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I have a 16' NRS oar rig. I don't have a trailer or a place to store one, and have always transported the oar frame and oars strapped to the luggage rack of my Ford Expedition. Unfortunately, that vehicle needs a new engine and I am considering replacing it with a short bed crew cab pickup, possibly an F-150. I'm having a hard time figuring out how I'll be able to haul the frame and oars. It seems like a topper may be an option. What do other people do?

Thanks,

Phil
 

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Here is my solution. I built this for less than $50 on a Saturday. Oars on top, frame on top of oars. With the lock box for small stuff and chains to secure the big stuff in back from being lifted out, very secure. This rack is about 6 years old and still going strong.


I would suggest the long bed crew cab and key pad entry for shuttles.
 

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I run a topper with a rack, works well.

On my last truck, without a topper, my father in law built a rack for me to haul 12' kayaks. Basically it had 4 posts with crossbars that were just above the height of the roof of the truck. You could build your own or look at those racks either Tule or Yakima make.
 
RMR, Hyside, NRS, Sawyer, K2 coolers, Whitewater Worthy Trailers, Frames and soft goods
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Just put it in the ship! Do don’t need to spend a bunch of money on racks and systems but it does make life easier.


Speaking of easy why does the photo uploaded rotate images and not allow you to rotate it back?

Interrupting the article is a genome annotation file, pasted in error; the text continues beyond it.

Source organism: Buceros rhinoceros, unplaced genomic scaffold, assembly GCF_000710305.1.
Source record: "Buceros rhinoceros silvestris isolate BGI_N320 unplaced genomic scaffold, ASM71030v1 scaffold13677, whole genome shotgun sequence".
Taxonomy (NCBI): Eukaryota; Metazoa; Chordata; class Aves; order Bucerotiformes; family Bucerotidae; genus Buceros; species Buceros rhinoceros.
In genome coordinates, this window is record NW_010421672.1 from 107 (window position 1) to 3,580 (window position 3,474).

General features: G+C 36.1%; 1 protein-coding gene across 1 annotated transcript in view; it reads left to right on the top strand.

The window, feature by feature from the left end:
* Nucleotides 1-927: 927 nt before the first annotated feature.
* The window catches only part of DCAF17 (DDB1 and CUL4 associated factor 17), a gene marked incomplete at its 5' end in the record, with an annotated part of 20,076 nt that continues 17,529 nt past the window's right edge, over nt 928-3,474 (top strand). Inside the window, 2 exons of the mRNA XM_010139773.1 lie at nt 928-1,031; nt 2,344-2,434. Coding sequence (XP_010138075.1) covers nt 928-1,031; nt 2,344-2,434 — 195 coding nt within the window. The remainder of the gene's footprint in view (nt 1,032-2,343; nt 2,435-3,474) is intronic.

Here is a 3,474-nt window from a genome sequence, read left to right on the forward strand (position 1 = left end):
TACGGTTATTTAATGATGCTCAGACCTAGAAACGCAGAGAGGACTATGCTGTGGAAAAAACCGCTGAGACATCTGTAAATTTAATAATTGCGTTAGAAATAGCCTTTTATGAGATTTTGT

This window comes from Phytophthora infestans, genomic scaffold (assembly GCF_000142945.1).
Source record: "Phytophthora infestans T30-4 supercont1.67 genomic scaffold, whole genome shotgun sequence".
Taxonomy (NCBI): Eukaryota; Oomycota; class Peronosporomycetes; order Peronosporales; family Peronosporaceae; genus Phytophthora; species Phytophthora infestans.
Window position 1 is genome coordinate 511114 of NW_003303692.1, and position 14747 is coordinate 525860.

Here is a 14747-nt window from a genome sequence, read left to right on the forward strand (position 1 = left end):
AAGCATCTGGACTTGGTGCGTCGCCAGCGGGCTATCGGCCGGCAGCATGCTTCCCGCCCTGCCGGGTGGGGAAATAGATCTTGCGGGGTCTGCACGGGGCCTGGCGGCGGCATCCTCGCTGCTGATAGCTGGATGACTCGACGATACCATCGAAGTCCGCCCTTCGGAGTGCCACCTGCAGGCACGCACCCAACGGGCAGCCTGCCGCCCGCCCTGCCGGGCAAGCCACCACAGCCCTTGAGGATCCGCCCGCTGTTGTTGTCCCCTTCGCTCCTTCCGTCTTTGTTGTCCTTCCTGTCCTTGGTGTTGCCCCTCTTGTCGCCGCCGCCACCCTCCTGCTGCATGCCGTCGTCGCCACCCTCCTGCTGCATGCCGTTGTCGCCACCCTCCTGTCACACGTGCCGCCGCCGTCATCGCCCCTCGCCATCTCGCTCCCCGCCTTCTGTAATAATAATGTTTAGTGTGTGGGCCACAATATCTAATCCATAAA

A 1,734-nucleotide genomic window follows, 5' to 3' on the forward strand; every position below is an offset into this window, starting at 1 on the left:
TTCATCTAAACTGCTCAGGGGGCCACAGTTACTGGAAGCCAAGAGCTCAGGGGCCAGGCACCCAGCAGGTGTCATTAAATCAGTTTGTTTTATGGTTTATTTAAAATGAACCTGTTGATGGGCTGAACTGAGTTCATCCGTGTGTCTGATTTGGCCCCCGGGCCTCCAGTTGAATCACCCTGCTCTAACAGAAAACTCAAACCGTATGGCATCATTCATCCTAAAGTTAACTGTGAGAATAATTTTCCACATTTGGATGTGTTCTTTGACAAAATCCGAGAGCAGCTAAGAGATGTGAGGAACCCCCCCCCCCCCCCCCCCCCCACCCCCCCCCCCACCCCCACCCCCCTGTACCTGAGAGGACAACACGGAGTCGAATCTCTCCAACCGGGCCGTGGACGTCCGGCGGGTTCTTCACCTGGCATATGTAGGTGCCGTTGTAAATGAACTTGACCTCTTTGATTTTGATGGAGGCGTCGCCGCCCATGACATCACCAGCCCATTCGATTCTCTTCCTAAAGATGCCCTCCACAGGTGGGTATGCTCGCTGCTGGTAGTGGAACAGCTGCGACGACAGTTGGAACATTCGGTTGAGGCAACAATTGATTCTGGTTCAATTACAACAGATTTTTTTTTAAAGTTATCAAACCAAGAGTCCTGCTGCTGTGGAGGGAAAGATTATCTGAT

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I used to have a tri-fold hard tonneau cover. Frame and oars on top of cover, all gear and rolled boat underneath. I've since gone trailer and will never go back.
 

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Roll boat and place in truck bed pushed up to back window, put dry box and cooler also in the bed and leave tailgate down strap frame on the truck and strap oars to frame. Strap other stuff on top. Fill back seat with extra gear and 2nd dry box. This is how I do it for a Tacoma
 

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$12 gutter mount system from goodwill, $40 for the gutter track and heat shrink tubing from ebay, $10 for 2pcs of 3/4" sch. 40 from work for the cross bars.
 

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I went "light" to the Middle Fork last year - leaving my trailer and canopy behind. I have a 10' welded frame and my truck has a long bed. I used 3 2X4's across the stake pocket holes to and toggle bolts mount them and then put all my gear underneath. Frame on last and strap to go.
 

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Simple pocket stake rail system to keep my frame up off the truck bed rails so I have access to the bed below even with the frame attached.

The height of the posts can be set by you to whatever you need when you make it... I only needed a little more space and I like keeping things below the roof line for aerodynamics... And ease in loading the frame by myself.

I will strap the frame down to the truck bed tiedowns and not just the wood rails.

My truck is a double cab so it has the full size 6.5' bed... I wouldn't recommend the short bed option... I pretty much fill my bed for each trip. 20190503_122202.jpg 20190503_122146.jpg
 

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A ladder rack is the only way to go. Also a ladder rack is an incredibly handy thing to have for all kinds of rigging and hauling applications. Bonus is that you can take a ladder if you plan to put up new siding on your Mother's house on the same trip!!! 2 rafts? No problem.
 

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Go for a longer bed, if at all possible. I have a6’, and it gets me by, but I usually wish I had more space.